Annual leave and pay over the holidays
As the holiday season approaches, so does the shutdown period for many businesses. This is the time of year when it is easier to take off work due to many businesses slowing down, however, there are questions that surround this period, namely if you will get paid or not.
When calculating leave over the Christmas and New Year period, for permanent staff that would typically work on the public holidays, those days must count as a public holiday rather than a day of annual leave. Regular employee rights apply to Christmas Day, Boxing Day and New Years Day public holidays. If you work in an industry that may require staff to work these days, normal requirements and relevant penalty rates are in effect. Employees can choose not to work on a public holiday on reasonable grounds such as how much notice the employee received or whether employers expected them to work on a public holiday. Employers do not have an automatic right to terminate an employee if they refuse to work on a public holiday.
Employees may be instructed to take their annual leave for the remaining days during the shutdown period. Employers can require this if the relevant award allows it or, if the industry’s award does not have a stance on compulsory annual leave over the holiday period, employers can still require employees to take annual leave if the business typically shuts down over Christmas. You cannot compel your employees to take their leave each year. However, an employee cannot unreasonably refuse your request to take annual leave, if they have accumulated it over a long period.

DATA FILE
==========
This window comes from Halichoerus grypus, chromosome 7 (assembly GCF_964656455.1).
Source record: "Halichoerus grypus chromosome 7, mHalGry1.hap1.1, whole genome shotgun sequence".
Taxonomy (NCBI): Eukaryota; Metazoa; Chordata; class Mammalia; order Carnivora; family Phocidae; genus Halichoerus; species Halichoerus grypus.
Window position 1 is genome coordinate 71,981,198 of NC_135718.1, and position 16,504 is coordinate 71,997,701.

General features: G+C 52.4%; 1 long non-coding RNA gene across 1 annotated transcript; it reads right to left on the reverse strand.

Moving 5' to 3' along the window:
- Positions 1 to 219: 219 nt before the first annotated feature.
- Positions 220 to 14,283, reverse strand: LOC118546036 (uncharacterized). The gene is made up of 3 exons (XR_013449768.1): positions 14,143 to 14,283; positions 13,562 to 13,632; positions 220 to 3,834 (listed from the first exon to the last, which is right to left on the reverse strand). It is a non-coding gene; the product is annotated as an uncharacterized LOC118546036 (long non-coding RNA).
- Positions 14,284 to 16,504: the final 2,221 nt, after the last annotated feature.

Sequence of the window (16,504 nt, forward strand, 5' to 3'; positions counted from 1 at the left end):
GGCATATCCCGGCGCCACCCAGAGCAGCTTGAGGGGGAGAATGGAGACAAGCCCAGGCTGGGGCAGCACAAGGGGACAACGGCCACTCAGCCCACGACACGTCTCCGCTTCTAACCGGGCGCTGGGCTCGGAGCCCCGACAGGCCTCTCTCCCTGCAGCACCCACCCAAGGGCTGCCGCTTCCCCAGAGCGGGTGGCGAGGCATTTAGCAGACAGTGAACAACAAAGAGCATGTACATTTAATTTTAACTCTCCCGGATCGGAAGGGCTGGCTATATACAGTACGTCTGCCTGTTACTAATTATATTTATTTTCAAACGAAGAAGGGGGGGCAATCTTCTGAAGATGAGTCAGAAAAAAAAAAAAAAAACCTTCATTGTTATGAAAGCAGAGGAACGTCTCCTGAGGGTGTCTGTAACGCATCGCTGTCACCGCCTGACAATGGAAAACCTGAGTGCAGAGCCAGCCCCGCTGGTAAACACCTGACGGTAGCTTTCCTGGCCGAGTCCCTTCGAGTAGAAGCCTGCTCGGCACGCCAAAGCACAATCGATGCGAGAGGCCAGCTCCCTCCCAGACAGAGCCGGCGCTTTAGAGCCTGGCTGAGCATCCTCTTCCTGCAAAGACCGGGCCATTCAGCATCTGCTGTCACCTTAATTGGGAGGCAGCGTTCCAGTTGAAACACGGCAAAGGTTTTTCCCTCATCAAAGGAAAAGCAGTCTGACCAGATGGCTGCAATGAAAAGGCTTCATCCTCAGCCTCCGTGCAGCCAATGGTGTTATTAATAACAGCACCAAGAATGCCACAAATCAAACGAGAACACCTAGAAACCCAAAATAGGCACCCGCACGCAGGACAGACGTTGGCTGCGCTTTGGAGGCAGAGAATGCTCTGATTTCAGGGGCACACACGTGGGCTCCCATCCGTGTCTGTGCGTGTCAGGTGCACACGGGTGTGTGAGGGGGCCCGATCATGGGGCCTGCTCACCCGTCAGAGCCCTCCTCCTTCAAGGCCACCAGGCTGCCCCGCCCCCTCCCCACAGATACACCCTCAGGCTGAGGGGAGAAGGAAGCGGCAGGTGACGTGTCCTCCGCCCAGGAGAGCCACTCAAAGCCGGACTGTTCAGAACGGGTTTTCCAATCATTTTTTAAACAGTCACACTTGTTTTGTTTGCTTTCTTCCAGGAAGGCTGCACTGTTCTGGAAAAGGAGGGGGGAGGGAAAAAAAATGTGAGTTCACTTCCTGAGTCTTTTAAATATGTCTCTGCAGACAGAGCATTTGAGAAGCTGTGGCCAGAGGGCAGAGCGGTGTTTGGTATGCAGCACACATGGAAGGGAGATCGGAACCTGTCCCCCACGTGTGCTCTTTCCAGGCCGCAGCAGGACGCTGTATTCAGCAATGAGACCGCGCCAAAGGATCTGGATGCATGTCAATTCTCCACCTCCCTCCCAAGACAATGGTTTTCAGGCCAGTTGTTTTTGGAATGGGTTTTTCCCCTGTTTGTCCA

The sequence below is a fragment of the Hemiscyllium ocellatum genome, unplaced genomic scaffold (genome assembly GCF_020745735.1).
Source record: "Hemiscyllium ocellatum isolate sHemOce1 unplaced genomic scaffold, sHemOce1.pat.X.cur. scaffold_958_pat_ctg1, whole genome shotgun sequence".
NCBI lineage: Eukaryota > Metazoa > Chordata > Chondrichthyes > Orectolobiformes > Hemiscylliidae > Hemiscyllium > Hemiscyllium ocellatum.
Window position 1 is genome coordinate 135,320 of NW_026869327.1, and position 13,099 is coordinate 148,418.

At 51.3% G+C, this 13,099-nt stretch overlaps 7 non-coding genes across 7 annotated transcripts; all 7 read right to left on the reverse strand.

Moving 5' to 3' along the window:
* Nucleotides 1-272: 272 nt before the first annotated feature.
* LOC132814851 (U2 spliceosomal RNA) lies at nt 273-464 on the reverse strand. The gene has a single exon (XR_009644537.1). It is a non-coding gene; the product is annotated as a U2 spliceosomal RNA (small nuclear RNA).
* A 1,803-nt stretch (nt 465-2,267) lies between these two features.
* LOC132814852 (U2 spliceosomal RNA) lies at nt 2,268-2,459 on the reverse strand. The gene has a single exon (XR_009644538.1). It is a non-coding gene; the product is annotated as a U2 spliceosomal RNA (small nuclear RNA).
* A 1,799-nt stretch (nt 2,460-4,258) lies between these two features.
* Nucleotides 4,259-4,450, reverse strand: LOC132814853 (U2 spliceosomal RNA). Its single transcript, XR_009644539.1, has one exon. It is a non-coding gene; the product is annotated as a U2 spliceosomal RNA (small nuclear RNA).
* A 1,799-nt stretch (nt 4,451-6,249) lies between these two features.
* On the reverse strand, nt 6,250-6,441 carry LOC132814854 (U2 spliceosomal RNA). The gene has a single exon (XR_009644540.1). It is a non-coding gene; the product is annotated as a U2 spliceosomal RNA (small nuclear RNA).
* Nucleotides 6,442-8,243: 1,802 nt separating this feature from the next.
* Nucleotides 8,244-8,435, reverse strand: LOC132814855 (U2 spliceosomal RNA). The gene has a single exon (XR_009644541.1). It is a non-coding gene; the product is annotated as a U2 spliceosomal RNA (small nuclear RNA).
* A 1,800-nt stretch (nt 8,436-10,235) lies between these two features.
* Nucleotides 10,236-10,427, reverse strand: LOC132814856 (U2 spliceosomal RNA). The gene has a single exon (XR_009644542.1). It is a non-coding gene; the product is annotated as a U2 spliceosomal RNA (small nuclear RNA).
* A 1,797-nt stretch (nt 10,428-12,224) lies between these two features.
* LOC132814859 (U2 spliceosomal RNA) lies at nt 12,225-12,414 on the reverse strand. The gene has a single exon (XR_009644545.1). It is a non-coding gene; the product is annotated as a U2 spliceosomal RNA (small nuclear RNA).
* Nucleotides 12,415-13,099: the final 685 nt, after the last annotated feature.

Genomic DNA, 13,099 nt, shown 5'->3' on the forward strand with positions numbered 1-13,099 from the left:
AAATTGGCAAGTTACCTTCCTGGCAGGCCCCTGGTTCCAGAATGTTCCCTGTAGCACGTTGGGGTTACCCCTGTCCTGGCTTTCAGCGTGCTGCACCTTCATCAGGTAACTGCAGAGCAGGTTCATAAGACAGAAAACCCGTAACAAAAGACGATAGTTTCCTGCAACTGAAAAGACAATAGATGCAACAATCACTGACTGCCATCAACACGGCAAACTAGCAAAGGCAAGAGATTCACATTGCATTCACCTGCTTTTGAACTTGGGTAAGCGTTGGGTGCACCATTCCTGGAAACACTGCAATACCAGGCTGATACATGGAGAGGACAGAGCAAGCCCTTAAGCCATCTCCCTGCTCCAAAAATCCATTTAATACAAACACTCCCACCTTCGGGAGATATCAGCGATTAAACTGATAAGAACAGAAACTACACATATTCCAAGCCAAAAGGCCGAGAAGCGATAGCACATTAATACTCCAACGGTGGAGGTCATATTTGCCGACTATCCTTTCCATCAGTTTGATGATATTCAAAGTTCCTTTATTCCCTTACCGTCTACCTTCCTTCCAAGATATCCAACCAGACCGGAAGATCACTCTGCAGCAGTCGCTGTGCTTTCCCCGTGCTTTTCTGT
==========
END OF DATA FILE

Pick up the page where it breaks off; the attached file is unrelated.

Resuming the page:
Employees that have not accrued enough leave to cover the holiday period can arrange with their employers to take leave in advance or unpaid. Workers who do not agree to this, however, cannot be forced by an employer to take unpaid leave unless the industry award allows them to. If not, employers will have to pay workers at a normal rate for the period of the shutdown.
To avoid issues in the midst of the holidays, review employment contracts and understand your holiday rights and obligations, as an employer or employee. Communicate with relevant parties before any shutdown period and organise any business needs. By getting this done early, you can fully enjoy the holidays when they arrive.